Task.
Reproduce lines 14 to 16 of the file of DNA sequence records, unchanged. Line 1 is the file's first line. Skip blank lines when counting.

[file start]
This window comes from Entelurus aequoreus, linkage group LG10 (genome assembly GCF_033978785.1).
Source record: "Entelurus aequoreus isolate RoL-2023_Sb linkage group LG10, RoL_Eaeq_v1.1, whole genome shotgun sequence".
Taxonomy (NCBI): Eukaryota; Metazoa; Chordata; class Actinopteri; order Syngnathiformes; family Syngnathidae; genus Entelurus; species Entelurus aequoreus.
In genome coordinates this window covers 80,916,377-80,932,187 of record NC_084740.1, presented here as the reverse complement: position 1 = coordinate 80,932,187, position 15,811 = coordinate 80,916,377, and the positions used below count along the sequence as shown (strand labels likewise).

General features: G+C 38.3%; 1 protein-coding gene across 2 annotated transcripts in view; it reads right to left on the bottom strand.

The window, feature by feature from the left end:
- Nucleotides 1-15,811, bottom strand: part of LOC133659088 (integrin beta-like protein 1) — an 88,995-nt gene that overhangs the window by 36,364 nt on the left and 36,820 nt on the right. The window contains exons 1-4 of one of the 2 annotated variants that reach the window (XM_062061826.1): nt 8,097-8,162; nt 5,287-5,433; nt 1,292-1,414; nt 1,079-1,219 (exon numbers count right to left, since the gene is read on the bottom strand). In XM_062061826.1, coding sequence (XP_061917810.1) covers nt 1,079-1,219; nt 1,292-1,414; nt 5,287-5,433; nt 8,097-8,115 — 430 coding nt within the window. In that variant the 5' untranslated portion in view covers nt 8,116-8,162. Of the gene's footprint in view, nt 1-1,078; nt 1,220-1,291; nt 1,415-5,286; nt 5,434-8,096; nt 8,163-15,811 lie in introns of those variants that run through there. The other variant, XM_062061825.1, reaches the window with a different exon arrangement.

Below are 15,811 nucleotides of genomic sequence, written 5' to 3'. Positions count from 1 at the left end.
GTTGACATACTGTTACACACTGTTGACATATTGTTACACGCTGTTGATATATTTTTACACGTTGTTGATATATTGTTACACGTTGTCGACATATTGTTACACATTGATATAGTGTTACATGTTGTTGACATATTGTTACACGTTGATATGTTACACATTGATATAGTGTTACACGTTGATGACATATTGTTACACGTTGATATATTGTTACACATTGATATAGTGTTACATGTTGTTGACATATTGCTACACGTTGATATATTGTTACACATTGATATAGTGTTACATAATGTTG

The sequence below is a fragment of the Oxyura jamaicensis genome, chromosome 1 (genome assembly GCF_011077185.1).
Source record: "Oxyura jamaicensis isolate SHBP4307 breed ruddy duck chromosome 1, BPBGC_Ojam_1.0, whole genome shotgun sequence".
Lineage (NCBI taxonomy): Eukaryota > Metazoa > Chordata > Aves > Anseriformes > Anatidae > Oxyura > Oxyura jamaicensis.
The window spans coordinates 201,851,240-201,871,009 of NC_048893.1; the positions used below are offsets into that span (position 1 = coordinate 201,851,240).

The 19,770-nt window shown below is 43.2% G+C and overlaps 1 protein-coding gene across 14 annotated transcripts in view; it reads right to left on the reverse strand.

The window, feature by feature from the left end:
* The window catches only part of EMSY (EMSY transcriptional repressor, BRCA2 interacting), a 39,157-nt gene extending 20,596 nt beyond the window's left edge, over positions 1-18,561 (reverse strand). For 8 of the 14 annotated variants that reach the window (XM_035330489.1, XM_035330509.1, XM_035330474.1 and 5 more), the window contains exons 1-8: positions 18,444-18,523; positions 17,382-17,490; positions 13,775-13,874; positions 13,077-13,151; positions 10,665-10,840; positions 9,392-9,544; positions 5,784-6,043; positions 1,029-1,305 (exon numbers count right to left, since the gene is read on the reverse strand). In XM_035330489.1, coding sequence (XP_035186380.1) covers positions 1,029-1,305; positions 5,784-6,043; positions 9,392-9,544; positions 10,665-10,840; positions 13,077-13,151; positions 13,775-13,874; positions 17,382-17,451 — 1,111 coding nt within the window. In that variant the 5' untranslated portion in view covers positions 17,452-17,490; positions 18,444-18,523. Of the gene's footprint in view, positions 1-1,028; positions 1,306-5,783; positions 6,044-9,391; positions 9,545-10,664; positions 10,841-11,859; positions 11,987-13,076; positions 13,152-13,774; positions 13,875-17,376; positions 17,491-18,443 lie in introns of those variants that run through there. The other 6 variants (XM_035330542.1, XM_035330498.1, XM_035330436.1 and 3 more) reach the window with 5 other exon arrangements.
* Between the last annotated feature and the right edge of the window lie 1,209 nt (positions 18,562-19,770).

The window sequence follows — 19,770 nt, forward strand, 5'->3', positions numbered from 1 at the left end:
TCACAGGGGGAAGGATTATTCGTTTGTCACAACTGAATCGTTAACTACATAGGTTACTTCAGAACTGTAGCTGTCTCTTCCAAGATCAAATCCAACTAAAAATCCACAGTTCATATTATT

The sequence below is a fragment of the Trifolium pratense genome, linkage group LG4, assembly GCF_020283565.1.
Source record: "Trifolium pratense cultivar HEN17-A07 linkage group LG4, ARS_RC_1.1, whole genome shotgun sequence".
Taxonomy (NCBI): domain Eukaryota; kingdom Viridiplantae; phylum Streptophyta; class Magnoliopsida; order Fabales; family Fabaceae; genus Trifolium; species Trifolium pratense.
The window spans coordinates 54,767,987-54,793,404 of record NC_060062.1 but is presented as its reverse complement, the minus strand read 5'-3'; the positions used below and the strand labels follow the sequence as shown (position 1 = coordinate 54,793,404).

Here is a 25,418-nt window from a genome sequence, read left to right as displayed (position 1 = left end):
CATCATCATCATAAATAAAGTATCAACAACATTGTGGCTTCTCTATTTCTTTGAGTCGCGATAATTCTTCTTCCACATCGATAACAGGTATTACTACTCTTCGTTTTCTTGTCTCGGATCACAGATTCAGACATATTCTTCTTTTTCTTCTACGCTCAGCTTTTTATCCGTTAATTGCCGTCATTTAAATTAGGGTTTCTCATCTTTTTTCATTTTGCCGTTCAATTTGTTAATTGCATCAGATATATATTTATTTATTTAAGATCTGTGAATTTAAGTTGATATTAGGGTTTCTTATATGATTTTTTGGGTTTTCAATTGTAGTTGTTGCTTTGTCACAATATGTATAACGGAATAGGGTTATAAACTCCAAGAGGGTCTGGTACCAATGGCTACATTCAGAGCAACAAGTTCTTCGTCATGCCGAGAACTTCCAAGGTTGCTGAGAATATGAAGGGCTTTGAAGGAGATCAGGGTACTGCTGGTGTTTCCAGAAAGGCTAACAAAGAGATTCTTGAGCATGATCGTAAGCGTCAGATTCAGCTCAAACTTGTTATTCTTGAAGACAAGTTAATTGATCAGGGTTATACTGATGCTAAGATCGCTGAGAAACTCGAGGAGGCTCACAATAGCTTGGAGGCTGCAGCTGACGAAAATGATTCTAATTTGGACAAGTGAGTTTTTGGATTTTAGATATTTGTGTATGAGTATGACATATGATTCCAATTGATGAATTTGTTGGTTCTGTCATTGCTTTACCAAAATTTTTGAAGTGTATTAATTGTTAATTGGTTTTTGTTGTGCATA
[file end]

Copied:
The 19,770-nt window shown below is 43.2% G+C and overlaps 1 protein-coding gene across 14 annotated transcripts in view; it reads right to left on the reverse strand.

The window, feature by feature from the left end:
* The window catches only part of EMSY (EMSY transcriptional repressor, BRCA2 interacting), a 39,157-nt gene extending 20,596 nt beyond the window's left edge, over positions 1-18,561 (reverse strand). For 8 of the 14 annotated variants that reach the window (XM_035330489.1, XM_035330509.1, XM_035330474.1 and 5 more), the window contains exons 1-8: positions 18,444-18,523; positions 17,382-17,490; positions 13,775-13,874; positions 13,077-13,151; positions 10,665-10,840; positions 9,392-9,544; positions 5,784-6,043; positions 1,029-1,305 (exon numbers count right to left, since the gene is read on the reverse strand). In XM_035330489.1, coding sequence (XP_035186380.1) covers positions 1,029-1,305; positions 5,784-6,043; positions 9,392-9,544; positions 10,665-10,840; positions 13,077-13,151; positions 13,775-13,874; positions 17,382-17,451 — 1,111 coding nt within the window. In that variant the 5' untranslated portion in view covers positions 17,452-17,490; positions 18,444-18,523. Of the gene's footprint in view, positions 1-1,028; positions 1,306-5,783; positions 6,044-9,391; positions 9,545-10,664; positions 10,841-11,859; positions 11,987-13,076; positions 13,152-13,774; positions 13,875-17,376; positions 17,491-18,443 lie in introns of those variants that run through there. The other 6 variants (XM_035330542.1, XM_035330498.1, XM_035330436.1 and 3 more) reach the window with 5 other exon arrangements.